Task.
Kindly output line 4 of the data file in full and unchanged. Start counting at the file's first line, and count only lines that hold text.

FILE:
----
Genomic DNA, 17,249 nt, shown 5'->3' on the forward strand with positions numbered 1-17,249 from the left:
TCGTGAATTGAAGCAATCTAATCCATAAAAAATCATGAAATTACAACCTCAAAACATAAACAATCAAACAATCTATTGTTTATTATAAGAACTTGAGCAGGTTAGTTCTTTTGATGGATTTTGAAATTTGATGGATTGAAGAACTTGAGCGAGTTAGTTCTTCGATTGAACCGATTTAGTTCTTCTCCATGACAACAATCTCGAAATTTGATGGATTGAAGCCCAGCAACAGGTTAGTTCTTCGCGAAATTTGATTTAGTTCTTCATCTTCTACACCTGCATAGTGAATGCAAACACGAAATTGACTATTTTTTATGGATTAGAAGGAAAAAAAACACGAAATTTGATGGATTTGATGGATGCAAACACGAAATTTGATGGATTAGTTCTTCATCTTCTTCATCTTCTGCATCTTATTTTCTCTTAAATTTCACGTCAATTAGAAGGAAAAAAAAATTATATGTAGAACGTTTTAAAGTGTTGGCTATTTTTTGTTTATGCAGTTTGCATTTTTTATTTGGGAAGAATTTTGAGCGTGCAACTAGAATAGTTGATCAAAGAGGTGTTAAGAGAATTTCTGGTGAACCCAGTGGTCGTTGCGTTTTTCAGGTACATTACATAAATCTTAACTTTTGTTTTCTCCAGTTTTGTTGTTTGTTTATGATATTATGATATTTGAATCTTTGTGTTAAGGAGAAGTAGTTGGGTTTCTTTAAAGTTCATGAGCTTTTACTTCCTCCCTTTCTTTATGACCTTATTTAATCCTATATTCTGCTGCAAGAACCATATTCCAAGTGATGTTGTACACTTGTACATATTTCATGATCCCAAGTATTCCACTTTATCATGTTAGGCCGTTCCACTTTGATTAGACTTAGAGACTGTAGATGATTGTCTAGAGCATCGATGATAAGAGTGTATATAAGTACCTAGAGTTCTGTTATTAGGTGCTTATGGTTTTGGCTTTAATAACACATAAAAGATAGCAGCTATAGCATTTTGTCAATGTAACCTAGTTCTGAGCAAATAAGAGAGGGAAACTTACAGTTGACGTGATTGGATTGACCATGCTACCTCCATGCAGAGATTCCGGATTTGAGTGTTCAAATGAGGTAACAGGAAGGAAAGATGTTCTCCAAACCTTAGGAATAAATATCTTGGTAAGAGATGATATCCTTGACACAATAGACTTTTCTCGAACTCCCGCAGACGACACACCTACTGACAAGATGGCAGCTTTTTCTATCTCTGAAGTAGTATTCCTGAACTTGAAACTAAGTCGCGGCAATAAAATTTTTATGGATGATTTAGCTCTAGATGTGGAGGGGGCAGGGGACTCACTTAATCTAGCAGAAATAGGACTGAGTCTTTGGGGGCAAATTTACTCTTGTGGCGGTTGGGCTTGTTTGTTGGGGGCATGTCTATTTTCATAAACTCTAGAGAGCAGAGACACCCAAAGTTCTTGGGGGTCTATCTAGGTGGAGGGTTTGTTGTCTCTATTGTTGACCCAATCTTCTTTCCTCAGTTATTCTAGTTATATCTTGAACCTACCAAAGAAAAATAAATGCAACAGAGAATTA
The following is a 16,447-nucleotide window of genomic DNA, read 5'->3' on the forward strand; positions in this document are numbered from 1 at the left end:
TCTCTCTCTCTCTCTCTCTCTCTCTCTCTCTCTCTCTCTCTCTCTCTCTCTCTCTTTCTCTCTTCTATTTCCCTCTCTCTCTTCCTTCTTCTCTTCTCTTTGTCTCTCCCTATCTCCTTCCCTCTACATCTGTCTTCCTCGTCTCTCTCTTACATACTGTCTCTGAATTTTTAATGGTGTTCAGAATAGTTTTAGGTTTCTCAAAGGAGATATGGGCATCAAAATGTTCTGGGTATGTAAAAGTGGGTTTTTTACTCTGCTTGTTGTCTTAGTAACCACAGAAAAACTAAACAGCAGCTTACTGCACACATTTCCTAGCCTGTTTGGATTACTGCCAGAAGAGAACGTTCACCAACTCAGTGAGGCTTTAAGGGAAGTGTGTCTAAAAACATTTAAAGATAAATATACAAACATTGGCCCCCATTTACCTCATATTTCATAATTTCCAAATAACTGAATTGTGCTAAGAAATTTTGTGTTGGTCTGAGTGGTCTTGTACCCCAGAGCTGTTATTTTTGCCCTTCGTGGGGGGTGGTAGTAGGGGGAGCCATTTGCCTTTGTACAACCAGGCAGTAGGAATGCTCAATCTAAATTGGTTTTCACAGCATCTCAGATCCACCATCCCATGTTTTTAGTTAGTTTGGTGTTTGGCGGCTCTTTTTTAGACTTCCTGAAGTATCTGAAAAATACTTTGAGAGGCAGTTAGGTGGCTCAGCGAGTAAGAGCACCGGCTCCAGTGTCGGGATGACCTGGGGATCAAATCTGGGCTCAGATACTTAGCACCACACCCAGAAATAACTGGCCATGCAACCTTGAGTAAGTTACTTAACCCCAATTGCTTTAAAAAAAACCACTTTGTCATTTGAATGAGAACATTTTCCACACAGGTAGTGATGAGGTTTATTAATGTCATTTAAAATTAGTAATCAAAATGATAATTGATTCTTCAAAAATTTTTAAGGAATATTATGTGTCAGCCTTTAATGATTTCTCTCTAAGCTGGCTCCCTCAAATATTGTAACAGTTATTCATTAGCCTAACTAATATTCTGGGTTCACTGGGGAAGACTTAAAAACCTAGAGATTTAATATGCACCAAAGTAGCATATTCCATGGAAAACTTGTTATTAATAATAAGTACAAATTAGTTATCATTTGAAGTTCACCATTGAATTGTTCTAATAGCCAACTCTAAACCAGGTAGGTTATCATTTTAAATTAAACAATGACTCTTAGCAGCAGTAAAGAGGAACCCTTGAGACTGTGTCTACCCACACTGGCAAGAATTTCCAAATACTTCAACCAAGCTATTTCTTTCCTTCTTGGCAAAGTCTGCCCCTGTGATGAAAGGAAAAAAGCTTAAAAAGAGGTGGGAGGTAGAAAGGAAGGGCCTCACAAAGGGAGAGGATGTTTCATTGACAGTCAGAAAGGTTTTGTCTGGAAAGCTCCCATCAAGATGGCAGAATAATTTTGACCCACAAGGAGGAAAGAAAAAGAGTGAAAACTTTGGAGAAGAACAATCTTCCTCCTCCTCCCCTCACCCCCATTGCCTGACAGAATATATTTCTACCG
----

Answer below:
TCTCTCTCTCTCTCTCTCTCTCTCTCTCTCTCTCTCTCTCTCTCTCTCTCTCTCTTTCTCTCTTCTATTTCCCTCTCTCTCTTCCTTCTTCTCTTCTCTTTGTCTCTCCCTATCTCCTTCCCTCTACATCTGTCTTCCTCGTCTCTCTCTTACATACTGTCTCTGAATTTTTAATGGTGTTCAGAATAGTTTTAGGTTTCTCAAAGGAGATATGGGCATCAAAATGTTCTGGGTATGTAAAAGTGGGTTTTTTACTCTGCTTGTTGTCTTAGTAACCACAGAAAAACTAAACAGCAGCTTACTGCACACATTTCCTAGCCTGTTTGGATTACTGCCAGAAGAGAACGTTCACCAACTCAGTGAGGCTTTAAGGGAAGTGTGTCTAAAAACATTTAAAGATAAATATACAAACATTGGCCCCCATTTACCTCATATTTCATAATTTCCAAATAACTGAATTGTGCTAAGAAATTTTGTGTTGGTCTGAGTGGTCTTGTACCCCAGAGCTGTTATTTTTGCCCTTCGTGGGGGGTGGTAGTAGGGGGAGCCATTTGCCTTTGTACAACCAGGCAGTAGGAATGCTCAATCTAAATTGGTTTTCACAGCATCTCAGATCCACCATCCCATGTTTTTAGTTAGTTTGGTGTTTGGCGGCTCTTTTTTAGACTTCCTGAAGTATCTGAAAAATACTTTGAGAGGCAGTTAGGTGGCTCAGCGAGTAAGAGCACCGGCTCCAGTGTCGGGATGACCTGGGGATCAAATCTGGGCTCAGATACTTAGCACCACACCCAGAAATAACTGGCCATGCAACCTTGAGTAAGTTACTTAACCCCAATTGCTTTAAAAAAAACCACTTTGTCATTTGAATGAGAACATTTTCCACACAGGTAGTGATGAGGTTTATTAATGTCATTTAAAATTAGTAATCAAAATGATAATTGATTCTTCAAAAATTTTTAAGGAATATTATGTGTCAGCCTTTAATGATTTCTCTCTAAGCTGGCTCCCTCAAATATTGTAACAGTTATTCATTAGCCTAACTAATATTCTGGGTTCACTGGGGAAGACTTAAAAACCTAGAGATTTAATATGCACCAAAGTAGCATATTCCATGGAAAACTTGTTATTAATAATAAGTACAAATTAGTTATCATTTGAAGTTCACCATTGAATTGTTCTAATAGCCAACTCTAAACCAGGTAGGTTATCATTTTAAATTAAACAATGACTCTTAGCAGCAGTAAAGAGGAACCCTTGAGACTGTGTCTACCCACACTGGCAAGAATTTCCAAATACTTCAACCAAGCTATTTCTTTCCTTCTTGGCAAAGTCTGCCCCTGTGATGAAAGGAAAAAAGCTTAAAAAGAGGTGGGAGGTAGAAAGGAAGGGCCTCACAAAGGGAGAGGATGTTTCATTGACAGTCAGAAAGGTTTTGTCTGGAAAGCTCCCATCAAGATGGCAGAATAATTTTGACCCACAAGGAGGAAAGAAAAAGAGTGAAAACTTTGGAGAAGAACAATCTTCCTCCTCCTCCCCTCACCCCCATTGCCTGACAGAATATATTTCTACCG